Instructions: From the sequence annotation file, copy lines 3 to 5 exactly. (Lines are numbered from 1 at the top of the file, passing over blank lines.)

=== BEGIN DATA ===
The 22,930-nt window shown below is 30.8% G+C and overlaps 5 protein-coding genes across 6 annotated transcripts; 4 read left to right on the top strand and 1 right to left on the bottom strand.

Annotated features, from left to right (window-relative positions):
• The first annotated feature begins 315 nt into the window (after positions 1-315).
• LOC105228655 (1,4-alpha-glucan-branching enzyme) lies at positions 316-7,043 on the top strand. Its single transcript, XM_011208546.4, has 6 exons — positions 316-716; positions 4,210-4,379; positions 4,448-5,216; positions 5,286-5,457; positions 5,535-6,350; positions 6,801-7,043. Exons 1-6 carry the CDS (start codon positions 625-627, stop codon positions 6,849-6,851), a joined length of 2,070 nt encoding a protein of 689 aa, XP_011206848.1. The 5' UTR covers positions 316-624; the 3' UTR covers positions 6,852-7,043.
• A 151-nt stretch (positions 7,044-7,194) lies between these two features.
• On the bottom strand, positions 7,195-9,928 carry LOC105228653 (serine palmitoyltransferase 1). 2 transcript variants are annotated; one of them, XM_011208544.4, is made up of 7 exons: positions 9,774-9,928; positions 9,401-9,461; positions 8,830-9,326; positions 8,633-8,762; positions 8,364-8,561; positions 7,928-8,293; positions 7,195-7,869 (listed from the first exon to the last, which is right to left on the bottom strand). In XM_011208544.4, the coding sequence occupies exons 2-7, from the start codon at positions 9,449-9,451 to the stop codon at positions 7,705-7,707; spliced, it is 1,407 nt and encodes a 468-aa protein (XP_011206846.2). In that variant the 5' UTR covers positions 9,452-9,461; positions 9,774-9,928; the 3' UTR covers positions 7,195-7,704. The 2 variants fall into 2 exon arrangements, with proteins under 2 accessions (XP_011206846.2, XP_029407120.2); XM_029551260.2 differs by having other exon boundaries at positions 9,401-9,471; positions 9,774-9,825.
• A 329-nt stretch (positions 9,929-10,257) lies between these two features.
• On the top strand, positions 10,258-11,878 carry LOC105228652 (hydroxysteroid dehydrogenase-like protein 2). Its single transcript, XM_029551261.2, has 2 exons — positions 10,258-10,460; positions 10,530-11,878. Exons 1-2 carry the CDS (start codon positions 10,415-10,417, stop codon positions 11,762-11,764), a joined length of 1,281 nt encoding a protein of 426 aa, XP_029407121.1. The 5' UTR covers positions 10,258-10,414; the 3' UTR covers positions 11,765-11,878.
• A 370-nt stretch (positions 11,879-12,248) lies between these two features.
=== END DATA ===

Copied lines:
• The first annotated feature begins 315 nt into the window (after positions 1-315).
• LOC105228655 (1,4-alpha-glucan-branching enzyme) lies at positions 316-7,043 on the top strand. Its single transcript, XM_011208546.4, has 6 exons — positions 316-716; positions 4,210-4,379; positions 4,448-5,216; positions 5,286-5,457; positions 5,535-6,350; positions 6,801-7,043. Exons 1-6 carry the CDS (start codon positions 625-627, stop codon positions 6,849-6,851), a joined length of 2,070 nt encoding a protein of 689 aa, XP_011206848.1. The 5' UTR covers positions 316-624; the 3' UTR covers positions 6,852-7,043.
• A 151-nt stretch (positions 7,044-7,194) lies between these two features.